France unit KLM Royal Dutch Airlines was the first airline to make a passenger flight which partly used biokerosene.
During the 1.5 hour flight above the Netherlands, one engines of the Boeing 747 ran on a mixture of 50% sustainable bio fuel and 50% on traditional kerosene.
The other three engines ran on 100% normal kerosene. KLM Chief Executive Peter Hartman said the biofuel used on the flight reduces CO2 emissions by up to 80% compared to conventional kerosene. “We hope to receive certification at the end of 2010. Then the question is: how fast can we produce it?”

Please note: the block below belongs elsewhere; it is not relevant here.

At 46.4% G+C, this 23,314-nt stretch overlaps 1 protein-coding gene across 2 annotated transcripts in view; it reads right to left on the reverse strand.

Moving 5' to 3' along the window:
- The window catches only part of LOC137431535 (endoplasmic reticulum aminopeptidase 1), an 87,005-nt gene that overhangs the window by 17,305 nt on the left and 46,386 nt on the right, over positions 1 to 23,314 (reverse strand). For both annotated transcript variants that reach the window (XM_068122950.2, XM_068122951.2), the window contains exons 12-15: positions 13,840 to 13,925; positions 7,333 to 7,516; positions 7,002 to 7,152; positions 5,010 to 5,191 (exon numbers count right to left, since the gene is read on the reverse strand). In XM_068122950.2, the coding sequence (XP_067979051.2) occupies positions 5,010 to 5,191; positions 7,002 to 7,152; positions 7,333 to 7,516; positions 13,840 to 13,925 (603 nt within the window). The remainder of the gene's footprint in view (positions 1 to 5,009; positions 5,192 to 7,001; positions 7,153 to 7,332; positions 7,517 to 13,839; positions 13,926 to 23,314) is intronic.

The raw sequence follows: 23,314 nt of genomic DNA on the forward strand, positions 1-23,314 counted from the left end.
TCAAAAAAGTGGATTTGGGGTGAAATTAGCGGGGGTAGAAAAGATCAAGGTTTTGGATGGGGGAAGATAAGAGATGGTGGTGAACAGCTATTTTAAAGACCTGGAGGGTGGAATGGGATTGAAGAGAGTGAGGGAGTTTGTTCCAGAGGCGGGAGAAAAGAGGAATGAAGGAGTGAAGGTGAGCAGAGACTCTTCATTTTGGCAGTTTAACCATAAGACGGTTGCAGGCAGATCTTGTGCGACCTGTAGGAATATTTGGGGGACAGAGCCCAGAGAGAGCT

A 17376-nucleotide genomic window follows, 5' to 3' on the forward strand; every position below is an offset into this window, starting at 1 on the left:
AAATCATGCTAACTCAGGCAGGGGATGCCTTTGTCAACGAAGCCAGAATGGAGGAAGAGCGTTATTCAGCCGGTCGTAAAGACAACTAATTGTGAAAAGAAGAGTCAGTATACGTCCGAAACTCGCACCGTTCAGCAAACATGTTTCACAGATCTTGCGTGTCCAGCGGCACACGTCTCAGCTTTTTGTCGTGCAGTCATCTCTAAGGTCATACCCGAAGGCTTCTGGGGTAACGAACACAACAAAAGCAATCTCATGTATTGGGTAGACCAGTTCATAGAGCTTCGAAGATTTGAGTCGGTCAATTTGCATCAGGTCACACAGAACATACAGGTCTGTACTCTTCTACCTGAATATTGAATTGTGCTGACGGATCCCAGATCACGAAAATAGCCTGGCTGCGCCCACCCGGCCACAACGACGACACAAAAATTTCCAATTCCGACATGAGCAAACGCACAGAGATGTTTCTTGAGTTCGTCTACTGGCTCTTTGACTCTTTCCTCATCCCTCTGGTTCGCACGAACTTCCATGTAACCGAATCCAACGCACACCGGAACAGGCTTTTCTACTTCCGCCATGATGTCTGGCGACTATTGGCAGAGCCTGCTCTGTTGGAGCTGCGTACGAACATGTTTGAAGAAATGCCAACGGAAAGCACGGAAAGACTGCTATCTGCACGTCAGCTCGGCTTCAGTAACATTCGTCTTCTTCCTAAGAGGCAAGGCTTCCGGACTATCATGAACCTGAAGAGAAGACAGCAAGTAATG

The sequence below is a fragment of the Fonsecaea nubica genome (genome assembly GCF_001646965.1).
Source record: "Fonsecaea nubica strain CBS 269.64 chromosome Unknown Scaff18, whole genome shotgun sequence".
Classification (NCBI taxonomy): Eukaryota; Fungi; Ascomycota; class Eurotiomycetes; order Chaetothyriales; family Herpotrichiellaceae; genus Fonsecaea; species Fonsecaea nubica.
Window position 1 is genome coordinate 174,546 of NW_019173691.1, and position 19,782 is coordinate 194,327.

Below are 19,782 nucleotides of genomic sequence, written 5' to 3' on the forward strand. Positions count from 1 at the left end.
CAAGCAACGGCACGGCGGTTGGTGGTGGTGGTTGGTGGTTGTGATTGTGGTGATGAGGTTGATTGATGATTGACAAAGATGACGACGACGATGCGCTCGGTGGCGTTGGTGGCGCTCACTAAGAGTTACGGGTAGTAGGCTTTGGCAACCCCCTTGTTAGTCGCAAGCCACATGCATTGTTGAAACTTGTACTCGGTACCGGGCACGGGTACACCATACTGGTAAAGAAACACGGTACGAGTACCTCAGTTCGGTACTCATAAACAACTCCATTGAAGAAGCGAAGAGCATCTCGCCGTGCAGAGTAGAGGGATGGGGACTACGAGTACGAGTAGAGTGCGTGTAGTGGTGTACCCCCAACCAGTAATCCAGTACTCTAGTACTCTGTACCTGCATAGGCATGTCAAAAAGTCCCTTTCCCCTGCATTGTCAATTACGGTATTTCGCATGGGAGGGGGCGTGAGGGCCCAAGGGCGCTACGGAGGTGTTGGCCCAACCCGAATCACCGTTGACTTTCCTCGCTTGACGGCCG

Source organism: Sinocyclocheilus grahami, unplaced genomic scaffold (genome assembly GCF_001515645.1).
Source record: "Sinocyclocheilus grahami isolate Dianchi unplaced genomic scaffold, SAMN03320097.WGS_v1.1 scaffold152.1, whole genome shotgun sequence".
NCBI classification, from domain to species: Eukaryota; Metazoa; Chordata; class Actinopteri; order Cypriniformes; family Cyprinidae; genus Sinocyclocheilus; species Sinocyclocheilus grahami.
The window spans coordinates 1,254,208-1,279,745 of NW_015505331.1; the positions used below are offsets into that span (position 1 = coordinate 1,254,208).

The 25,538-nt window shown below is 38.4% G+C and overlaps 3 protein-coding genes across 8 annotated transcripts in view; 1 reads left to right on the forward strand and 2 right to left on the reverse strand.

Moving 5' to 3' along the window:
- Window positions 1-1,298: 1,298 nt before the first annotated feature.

Aircraft account for an estimated 2-4% of global carbon dioxide (CO2) emissions, which scientists say could cause global temperatures to rise, triggering widespread disease, famine, flooding and drought.
Experts say global aviation emissions could reach 2.4 billion tonnes in 2050, which would be 15-20% of all CO2 permitted under a global agreement and a nearly four-fold increase on current levels.
KLM, North Sea Petroleum and Spring Associates yesterday founded the SkyEnergy consortium, targeting sufficient supply of biofuels for airplanes.
“We have demonstrated that it is possible. Government, industry and society at large must now join forces to ensure that we quickly gain access to a continuous supply of biofuel,” Hartman said.